In this personal injury case the car accident occurred in February 2021. The plaintiff alleged severe and ongoing injuries affecting her ability to work as a registered nurse.(Wiggins v. Yokota 2023 BCSC 219)
The ICBC lawyer originally on the case did not plead the Minor Injury cap as a defense. The new lawyer sought to amend her response to the plaintiff’s claim, arguing that the injuries fell within the minor-injury category defined by the Insurance (Vehicle) Act. The defendant claimed that the Civil Resolution Tribunal (CRT) had exclusive jurisdiction over determining whether the injuries were minor.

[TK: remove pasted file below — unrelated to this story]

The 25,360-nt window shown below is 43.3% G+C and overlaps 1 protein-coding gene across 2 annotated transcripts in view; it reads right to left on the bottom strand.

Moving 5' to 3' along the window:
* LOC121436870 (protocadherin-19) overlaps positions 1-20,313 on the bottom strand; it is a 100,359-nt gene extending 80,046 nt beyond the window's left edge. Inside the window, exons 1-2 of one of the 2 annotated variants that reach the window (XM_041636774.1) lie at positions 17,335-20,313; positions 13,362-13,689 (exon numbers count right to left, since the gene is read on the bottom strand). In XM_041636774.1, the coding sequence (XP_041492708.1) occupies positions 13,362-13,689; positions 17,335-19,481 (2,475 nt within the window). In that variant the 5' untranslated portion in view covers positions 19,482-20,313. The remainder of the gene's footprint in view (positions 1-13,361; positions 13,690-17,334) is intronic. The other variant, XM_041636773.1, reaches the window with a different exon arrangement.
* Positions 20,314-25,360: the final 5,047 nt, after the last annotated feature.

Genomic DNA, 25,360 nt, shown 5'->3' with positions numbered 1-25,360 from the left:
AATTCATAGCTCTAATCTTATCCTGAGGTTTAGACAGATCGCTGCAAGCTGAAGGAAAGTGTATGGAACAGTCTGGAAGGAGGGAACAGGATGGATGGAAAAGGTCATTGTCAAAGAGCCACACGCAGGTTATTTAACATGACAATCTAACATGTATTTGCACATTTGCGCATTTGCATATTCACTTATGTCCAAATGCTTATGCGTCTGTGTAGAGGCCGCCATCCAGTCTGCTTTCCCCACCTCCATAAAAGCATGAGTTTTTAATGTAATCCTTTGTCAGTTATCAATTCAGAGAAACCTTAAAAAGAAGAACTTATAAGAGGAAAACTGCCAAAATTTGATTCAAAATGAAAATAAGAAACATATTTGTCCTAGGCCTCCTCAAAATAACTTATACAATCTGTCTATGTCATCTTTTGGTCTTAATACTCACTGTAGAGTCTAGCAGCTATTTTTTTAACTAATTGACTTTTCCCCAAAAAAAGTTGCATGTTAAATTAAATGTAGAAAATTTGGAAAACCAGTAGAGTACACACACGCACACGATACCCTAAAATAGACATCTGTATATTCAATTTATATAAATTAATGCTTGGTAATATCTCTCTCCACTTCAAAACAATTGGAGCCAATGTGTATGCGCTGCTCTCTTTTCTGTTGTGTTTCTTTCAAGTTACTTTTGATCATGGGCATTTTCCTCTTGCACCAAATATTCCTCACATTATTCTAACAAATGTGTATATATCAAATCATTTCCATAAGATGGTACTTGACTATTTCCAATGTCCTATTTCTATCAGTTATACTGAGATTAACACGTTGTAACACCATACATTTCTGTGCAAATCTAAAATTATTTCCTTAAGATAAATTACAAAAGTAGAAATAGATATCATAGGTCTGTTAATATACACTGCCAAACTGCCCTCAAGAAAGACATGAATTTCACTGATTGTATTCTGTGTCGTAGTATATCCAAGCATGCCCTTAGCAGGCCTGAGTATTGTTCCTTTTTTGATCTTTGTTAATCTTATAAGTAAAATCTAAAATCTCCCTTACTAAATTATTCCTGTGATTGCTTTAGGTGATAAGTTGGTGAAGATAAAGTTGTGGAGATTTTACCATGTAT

The court, considering factors such as delay, prejudice, and the connection between existing claims and the proposed defense, ruled against allowing the amendment. The plaintiff had a trial date set, and the delay would cause financial and emotional hardship.
The court highlighted the physiatrist’s opinion that the injuries constituted a serious impairment, not a minor injury. Disallowing the amendment was deemed just and convenient, considering the plaintiff’s entitlement to a speedy resolution.
In conclusion, the court dismissed ICBC’s application, expressing doubt about the merit of the minor injury defense and emphasizing the plaintiff’s claims exceeding the CRT monetary limit.